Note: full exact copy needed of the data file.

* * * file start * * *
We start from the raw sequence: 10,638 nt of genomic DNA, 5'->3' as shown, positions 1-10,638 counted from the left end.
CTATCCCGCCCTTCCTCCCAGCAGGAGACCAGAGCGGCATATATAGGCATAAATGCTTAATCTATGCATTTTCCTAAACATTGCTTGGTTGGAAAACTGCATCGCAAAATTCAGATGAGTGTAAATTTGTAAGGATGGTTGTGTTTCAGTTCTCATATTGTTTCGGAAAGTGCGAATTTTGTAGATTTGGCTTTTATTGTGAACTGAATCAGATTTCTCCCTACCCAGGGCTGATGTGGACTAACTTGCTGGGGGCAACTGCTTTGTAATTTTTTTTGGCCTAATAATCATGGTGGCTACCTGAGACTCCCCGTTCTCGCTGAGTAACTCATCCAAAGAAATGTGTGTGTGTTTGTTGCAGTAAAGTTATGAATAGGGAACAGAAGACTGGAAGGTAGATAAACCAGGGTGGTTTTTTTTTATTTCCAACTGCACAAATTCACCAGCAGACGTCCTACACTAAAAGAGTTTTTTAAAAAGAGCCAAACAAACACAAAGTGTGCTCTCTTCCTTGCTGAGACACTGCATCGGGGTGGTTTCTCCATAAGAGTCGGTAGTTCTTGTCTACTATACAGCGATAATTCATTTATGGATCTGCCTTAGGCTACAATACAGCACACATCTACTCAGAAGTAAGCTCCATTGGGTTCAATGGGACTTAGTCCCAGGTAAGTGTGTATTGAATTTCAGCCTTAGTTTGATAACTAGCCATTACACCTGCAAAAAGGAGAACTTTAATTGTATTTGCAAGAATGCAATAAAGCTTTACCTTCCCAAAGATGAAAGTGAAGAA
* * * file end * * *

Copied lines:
We start from the raw sequence: 10,638 nt of genomic DNA, 5'->3' as shown, positions 1-10,638 counted from the left end.
CTATCCCGCCCTTCCTCCCAGCAGGAGACCAGAGCGGCATATATAGGCATAAATGCTTAATCTATGCATTTTCCTAAACATTGCTTGGTTGGAAAACTGCATCGCAAAATTCAGATGAGTGTAAATTTGTAAGGATGGTTGTGTTTCAGTTCTCATATTGTTTCGGAAAGTGCGAATTTTGTAGATTTGGCTTTTATTGTGAACTGAATCAGATTTCTCCCTACCCAGGGCTGATGTGGACTAACTTGCTGGGGGCAACTGCTTTGTAATTTTTTTTGGCCTAATAATCATGGTGGCTACCTGAGACTCCCCGTTCTCGCTGAGTAACTCATCCAAAGAAATGTGTGTGTGTTTGTTGCAGTAAAGTTATGAATAGGGAACAGAAGACTGGAAGGTAGATAAACCAGGGTGGTTTTTTTTTATTTCCAACTGCACAAATTCACCAGCAGACGTCCTACACTAAAAGAGTTTTTTAAAAAGAGCCAAACAAACACAAAGTGTGCTCTCTTCCTTGCTGAGACACTGCATCGGGGTGGTTTCTCCATAAGAGTCGGTAGTTCTTGTCTACTATACAGCGATAATTCATTTATGGATCTGCCTTAGGCTACAATACAGCACACATCTACTCAGAAGTAAGCTCCATTGGGTTCAATGGGACTTAGTCCCAGGTAAGTGTGTATTGAATTTCAGCCTTAGTTTGATAACTAGCCATTACACCTGCAAAAAGGAGAACTTTAATTGTATTTGCAAGAATGCAATAAAGCTTTACCTTCCCAAAGATGAAAGTGAAGAA